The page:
Twitter Mailbag: On Curry, Receivers and the Fatigue Factor

Riley Cooper 1On Thursdays we select a few of your Twitter questions and provide the long-form answers they deserve. For a chance to have your question published on Birds 24/7, send it to @Tim_McManus.

From @LardMuffin: Assuming the Eagles have their offense in high gear – Who will the altitude affect more? Eagles offense or Broncos D?

Altitude will affect the Eagles more. The Broncos are acclimated to the environment, the Eagles are not.  Plus, the Broncos are used to going up-tempo. They are averaging 71 plays per game on offense, which is just four less than league-leading New England, and five plays more than Chip Kelly‘s Eagles.

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Twitter Mailbag: Is the Kelly Offense Sustainable?

Chip KellyOn Thursdays we select a few of your Twitter questions and provide the long-form answers they deserve. For a chance to have your question published on Birds 24/7, send it to @Tim_McManus.

From @phat_dy: Honestly, is this offense sustainable? Do you believe Kelly knows he can plug in Foles, which enables him to make these calls?

The question of sustainability is relevant, even if you remove the Michael Vick element from the equation.  Chip Kelly‘s Eagles will be running  a ton of plays and will be doing so at mach speed. One concern is that the team will get worn down as the season rolls on. I asked Kelly today whether that was ever an issue at Oregon, and if the extra four regular-season games in the NFL presents a challenge in that respect.

“No, I think our teams were always the freshest teams that played by and large,” Kelly responded. “We have a weekly schedule that we follow almost religiously in terms of when to work, when to recover and what not. So I think we have a plan in place that we put in place in April that is built for the long haul.”

Then there is the injury issue. Logic suggests that the more plays you run, the more times an offensive player is exposed to potential punishment and therefor injury. Certainly the main focus is Vick, who was knocked to the ground 15 times Monday night by Ron Jaworski’s count. To the second part of your question: I don’t believe that Kelly is being bold with his use of Vick because he has a solid backup plan in Nick Foles. But I do believe he realizes the importance of having a quality reserve in the NFL, especially when you are running this system with a QB as free-wheeling as Vick.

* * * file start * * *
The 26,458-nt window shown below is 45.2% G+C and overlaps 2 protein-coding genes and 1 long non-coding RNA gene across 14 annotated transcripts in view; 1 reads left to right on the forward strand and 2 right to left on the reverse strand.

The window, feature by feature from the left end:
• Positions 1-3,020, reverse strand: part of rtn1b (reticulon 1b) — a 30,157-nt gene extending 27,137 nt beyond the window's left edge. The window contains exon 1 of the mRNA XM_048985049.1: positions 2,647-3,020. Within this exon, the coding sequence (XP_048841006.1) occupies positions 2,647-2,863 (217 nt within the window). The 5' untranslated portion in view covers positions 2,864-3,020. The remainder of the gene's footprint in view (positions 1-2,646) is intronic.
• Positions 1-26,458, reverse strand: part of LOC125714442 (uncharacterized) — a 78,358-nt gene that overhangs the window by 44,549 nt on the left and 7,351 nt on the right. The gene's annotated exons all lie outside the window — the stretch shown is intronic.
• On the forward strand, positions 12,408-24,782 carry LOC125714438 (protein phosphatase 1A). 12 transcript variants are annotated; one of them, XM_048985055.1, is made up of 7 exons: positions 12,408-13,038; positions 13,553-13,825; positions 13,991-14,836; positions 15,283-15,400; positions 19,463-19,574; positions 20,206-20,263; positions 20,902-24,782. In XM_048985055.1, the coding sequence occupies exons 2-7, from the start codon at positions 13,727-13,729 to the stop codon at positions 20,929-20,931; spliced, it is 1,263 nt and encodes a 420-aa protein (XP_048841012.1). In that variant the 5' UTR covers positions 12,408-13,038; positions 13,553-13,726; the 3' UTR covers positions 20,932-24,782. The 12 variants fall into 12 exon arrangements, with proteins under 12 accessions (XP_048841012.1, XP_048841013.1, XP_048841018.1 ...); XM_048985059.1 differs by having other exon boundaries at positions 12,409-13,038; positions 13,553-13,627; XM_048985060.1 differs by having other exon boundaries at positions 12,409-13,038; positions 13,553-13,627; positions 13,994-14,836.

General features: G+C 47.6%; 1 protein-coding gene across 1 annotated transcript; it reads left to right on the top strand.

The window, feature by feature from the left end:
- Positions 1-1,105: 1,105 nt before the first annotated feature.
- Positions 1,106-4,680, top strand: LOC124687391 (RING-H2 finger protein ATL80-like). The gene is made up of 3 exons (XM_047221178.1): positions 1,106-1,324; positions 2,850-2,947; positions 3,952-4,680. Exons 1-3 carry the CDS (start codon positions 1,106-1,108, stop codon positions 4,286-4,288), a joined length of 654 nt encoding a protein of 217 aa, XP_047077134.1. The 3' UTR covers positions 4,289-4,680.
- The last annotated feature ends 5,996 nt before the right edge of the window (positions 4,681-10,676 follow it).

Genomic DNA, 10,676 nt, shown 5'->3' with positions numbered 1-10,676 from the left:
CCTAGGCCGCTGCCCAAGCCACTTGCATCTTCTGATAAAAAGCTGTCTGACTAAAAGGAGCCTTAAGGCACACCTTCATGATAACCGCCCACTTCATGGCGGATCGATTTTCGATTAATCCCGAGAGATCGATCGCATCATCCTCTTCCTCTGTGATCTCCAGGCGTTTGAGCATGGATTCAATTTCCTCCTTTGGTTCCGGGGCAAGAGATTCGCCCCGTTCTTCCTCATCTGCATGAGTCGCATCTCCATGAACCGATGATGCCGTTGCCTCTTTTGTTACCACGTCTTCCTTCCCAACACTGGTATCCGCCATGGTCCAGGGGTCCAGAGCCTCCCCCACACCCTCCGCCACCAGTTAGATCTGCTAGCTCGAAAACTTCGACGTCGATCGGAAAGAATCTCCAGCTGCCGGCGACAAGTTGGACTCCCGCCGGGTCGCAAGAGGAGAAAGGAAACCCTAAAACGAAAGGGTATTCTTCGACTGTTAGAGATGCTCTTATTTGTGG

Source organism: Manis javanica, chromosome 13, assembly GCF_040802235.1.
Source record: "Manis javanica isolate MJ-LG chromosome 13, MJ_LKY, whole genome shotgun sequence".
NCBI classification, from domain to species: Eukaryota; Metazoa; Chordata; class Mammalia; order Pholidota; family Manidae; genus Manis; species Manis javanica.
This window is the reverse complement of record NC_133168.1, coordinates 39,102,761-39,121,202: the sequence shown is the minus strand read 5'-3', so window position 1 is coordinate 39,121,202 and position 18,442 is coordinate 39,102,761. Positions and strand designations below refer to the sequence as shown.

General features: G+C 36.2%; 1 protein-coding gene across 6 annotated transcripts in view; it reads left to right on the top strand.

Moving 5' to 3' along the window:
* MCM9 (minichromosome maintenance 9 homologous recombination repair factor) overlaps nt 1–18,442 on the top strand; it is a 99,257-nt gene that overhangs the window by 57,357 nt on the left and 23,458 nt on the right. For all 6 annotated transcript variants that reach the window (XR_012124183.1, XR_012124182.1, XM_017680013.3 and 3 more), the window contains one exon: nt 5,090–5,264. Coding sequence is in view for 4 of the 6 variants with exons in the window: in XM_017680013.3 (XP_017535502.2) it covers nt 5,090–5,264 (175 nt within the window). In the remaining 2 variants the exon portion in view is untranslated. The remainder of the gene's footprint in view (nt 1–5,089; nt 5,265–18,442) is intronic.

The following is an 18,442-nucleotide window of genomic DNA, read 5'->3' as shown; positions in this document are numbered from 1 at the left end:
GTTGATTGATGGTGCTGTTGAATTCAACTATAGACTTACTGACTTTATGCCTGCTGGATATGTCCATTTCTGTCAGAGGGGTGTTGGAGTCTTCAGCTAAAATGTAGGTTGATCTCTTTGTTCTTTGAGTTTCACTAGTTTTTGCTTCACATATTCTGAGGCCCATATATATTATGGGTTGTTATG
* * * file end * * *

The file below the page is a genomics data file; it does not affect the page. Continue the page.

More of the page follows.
Kelly told us on Thursday that Foles still gets some first-team reps in practice.

From @FelskeFiles: I’m concerned the Eagles we saw in the 2nd half was the REAL Eagles and the 1st half Birds were a mirage. Chances I’m right?

The offense that you saw in the first half was the “real” Eagles offense: no-huddle, hurry-up, explosive, confusing. Kelly admitted that they took their foot off the pedal too soon. They slowed things down and were conservative for the most part in the second half. That was a learning-on-the-job moment for the first-year head coach and it didn’t cost them a win ultimately, so that’s a good thing.

Not sure what the answer is yet when it comes to the defense. To say that Billy Davis just went into “prevent” mode down the stretch is inaccurate. He kept the blitzes coming and got burned on it a time or two. RGIII appeared to pick up steam as the game went on, which was another factor. Losing Cary Williams for a stretch also hurt them and speaks to the potential depth issues in the secondary.